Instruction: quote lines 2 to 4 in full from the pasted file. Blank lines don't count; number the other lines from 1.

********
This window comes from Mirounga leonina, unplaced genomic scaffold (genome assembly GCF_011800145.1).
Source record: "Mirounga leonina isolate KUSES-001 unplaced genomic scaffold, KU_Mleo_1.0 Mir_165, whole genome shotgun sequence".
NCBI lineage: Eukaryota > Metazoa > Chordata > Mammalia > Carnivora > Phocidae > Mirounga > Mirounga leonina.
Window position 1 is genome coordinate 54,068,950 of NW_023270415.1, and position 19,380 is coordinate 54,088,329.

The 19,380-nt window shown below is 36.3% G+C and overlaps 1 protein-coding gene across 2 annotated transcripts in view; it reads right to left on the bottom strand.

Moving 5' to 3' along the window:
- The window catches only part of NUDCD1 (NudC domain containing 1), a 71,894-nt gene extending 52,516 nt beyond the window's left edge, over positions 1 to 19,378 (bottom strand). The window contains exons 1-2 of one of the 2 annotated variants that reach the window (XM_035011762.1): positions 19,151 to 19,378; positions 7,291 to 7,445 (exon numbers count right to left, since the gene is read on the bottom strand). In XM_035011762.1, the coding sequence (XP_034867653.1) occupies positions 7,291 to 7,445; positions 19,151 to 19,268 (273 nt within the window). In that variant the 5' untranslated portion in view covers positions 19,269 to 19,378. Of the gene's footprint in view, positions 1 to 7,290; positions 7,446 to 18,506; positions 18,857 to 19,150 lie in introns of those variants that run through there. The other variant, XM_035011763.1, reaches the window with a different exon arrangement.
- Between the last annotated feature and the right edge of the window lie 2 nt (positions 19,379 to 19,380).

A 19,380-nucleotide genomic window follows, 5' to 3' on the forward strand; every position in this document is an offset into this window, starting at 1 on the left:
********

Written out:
Source record: "Mirounga leonina isolate KUSES-001 unplaced genomic scaffold, KU_Mleo_1.0 Mir_165, whole genome shotgun sequence".
NCBI lineage: Eukaryota > Metazoa > Chordata > Mammalia > Carnivora > Phocidae > Mirounga > Mirounga leonina.
Window position 1 is genome coordinate 54,068,950 of NW_023270415.1, and position 19,380 is coordinate 54,088,329.